To plan effectively, you need to know where you stand. The first step in that process is to calculate something called your "net worth."

There are many reasons to figure out your net worth, said Elissa Buie, a financial planner with Capitol Financial Consultants Inc. in Vienna. For example, lenders may want it if you apply for a loan. But the best reason is the picture it gives you of your financial standing -- and by recomputing the figure periodically, you can monitor your progress.

Buie advises setting goals for yourself, such as 10 percent annual growth or inflation plus 5 percent a year.

The calculations are relatively easy.

"Net worth" technically is the amount by which the value of the things you own exceeds the debts you owe -- the excess of assets over liabilities. Put simply, this means if you sold everything you own and paid off everything you owe, what would you have left? That leftover number is your net worth.

It is quite possible, though obviously not desirable, for this number to be negative. All too many families today live from paycheck to paycheck, running a steep credit card balance, and accumulating little in the way of assets that hold their value or appreciate.

A negative or very low net worth is a clear danger signal, particularly for an older person or family. Few planners expect people in their twenties, who may still be paying off education loans and setting up their households, to be able to spare much money for investing. But as time passes and -- if all goes well -- income rises, an investing program should begin.

By middle age, if a family expects to achieve such goals as paying for their children's college and providing for their own retirement, it should be building a base of assets adequate to the task. The work sheet -- supplied by Capitol Financial Consultants -- shows you what, if anything, you have to build on.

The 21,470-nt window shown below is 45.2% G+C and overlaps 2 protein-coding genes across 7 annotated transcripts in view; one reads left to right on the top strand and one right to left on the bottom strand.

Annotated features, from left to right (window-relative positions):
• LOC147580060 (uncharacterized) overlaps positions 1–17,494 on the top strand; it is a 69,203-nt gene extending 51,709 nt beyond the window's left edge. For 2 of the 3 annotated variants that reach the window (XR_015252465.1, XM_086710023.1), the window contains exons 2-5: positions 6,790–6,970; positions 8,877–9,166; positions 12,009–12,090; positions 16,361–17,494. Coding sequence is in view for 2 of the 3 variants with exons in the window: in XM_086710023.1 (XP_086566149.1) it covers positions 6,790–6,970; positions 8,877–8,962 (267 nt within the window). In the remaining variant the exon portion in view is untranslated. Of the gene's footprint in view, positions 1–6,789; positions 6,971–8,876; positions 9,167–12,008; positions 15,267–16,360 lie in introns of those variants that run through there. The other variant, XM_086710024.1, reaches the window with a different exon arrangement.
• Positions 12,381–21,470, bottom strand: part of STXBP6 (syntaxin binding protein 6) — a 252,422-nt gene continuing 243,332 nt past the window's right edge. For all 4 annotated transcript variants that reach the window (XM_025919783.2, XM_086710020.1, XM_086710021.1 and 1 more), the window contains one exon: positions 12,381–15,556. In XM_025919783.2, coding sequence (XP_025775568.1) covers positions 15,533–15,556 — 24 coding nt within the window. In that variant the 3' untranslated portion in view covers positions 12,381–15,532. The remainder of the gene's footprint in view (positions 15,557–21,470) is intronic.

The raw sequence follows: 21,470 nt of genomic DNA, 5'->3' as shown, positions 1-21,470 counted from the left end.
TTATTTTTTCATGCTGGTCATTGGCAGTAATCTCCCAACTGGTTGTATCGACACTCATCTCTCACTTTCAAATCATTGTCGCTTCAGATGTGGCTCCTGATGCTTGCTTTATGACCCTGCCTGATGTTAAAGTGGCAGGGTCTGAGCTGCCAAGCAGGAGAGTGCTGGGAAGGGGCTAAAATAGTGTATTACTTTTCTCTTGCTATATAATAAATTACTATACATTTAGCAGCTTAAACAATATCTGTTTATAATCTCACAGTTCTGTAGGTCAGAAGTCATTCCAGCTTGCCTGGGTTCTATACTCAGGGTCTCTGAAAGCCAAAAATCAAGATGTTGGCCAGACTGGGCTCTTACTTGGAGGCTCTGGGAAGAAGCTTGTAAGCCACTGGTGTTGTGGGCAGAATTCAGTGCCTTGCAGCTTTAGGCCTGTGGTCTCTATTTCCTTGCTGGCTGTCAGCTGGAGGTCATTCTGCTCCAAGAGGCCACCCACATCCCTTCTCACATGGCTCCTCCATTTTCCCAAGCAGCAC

Assets Cash and cash equivalents: This one is easy -- it's money in the bank (or the money market fund). Include certificates of deposit and money market mutual fund shares, money that is easily accessible and can be withdrawn or redeemed at face value. The value is whatever the balance is, or was as of the last interest payment.

Invested assets: Insurance and annuities are meant to pay a lump sum or begin a stream of payments at a specified point, such as when you die or when you reach age 65. Most, but not all, insurance and annuity contracts have a "cash value," which the company agrees to pay you if you surrender the policy. You may be able to tell what this is from documents you have, but most likely you will need the help of the agent who sold you the policy.

Bonds and fixed-income mutual funds other than money market accounts fluctuate in value, depending on market conditions. Your latest brokerage statement ought to have a current value for any bonds you own, or your broker can get one for you. Mutual fund values are quoted daily in most newspapers. Multiply the net asset value (NAV in the quotations) by the number of shares you have.